Dan Hull presented Career Pathways for STEM Technicians at the Houston Community College Education Forum in Houston, TX

Career Pathways for STEM Technicians

Written and Compiled by Dan Hull

About the Book:

Career Pathways for STEM Technicians is a new book offering a practical solution to America’s technician shortage in the science, technology, engineering, and mathematics (STEM) fields.

Career Pathways for STEM Technicians was compiled by Dan Hull, Executive Director of the National Center for Optics and Photonics Education (OP-TEC), with twenty two contributors, including eight chapters from different STEM technology fields. The book presents a win-win solution to two problems that are facing our nation:

1) we don’t have enough technicians to support continued technological innovation or to staff the organizations that could improve our country’s security and economic position in the world; and

2) we don’t have adequate educational opportunities for capable students who might be interested in entering rewarding careers as technicians.

STEM technicians are a crucial part of the technical workforce needed to maintain our national security and economic prosperity. This technical workforce is like a three-legged stool, consisting of scientists, engineers, and technicians; the leg of this stool in shortest supply is technicians who, according to Dan Hull are the “geniuses of the labs and masters of the equipment.” Dan is a Registered Professional Engineer with over 13 years of experience in laser engineering and management, and 30 years in technical education research and development.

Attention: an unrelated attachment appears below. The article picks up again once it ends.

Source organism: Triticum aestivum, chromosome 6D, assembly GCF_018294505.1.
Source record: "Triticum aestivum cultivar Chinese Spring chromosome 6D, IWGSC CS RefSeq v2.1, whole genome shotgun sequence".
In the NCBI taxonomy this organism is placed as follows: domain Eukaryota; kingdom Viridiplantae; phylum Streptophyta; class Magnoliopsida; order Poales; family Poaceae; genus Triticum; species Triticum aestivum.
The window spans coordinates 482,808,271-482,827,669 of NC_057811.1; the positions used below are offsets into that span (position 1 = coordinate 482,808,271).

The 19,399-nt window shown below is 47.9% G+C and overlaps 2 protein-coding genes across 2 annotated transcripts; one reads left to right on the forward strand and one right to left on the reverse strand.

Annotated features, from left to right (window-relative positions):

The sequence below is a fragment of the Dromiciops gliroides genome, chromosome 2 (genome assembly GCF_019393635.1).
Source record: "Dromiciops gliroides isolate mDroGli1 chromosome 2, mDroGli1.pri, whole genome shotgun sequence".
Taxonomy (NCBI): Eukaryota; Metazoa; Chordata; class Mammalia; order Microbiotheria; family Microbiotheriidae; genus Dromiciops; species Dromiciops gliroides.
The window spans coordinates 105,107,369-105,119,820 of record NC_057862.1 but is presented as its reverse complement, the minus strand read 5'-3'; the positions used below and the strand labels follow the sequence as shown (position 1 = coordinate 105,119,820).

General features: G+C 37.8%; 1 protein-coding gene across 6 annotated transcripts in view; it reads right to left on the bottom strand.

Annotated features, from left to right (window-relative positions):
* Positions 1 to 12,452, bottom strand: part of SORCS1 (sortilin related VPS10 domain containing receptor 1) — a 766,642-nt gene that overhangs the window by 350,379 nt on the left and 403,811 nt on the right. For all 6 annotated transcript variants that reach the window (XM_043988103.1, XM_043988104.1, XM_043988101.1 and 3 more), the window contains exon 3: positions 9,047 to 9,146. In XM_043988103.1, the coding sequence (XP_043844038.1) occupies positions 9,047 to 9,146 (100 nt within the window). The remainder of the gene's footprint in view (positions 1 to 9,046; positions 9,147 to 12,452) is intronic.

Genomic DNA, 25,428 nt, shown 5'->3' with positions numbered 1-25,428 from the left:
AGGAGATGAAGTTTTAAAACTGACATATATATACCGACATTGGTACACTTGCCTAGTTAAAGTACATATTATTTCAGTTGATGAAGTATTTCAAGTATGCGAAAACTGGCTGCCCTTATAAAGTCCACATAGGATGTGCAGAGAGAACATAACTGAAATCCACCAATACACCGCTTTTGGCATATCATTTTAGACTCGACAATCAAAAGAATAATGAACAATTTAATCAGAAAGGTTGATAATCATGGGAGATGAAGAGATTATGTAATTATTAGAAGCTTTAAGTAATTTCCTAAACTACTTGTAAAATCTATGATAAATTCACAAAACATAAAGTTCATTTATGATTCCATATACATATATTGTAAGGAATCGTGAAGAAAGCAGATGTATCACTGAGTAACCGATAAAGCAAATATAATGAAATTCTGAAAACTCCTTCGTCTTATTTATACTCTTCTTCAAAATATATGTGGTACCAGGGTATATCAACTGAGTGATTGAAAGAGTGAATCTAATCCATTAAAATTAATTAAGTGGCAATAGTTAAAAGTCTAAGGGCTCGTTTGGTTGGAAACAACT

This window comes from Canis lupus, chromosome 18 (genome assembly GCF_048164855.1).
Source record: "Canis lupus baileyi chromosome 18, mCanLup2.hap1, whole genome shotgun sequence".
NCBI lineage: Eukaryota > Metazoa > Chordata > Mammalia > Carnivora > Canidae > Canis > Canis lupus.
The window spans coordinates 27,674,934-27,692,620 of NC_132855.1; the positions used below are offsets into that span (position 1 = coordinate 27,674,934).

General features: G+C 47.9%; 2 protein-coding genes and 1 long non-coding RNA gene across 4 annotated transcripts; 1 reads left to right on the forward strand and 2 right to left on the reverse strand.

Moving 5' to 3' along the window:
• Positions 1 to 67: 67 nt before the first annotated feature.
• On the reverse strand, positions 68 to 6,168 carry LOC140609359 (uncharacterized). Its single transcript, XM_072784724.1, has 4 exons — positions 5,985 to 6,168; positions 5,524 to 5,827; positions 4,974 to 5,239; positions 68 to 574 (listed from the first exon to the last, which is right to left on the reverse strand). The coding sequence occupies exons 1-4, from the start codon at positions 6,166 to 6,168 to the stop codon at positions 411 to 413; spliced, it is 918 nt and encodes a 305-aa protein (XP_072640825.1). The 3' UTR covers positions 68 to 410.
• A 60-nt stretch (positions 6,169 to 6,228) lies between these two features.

The book is both a visionary document and a how-to manual. The solution proposed in the book is to create career pathways for STEM technicians in the existing 4000 STEM high schools that would inform, encourage, recruit, and prepare students to enter community college associate degree programs in emerging technologies. “We already have the tools and institutions in place to implement the proposed solution,” says Hull, “the dilemma is that not enough students are enrolling in emerging technology associate degree programs, and most STEM high schools are not attracting and serving the students who have the greatest potential to become the technicians we need.”

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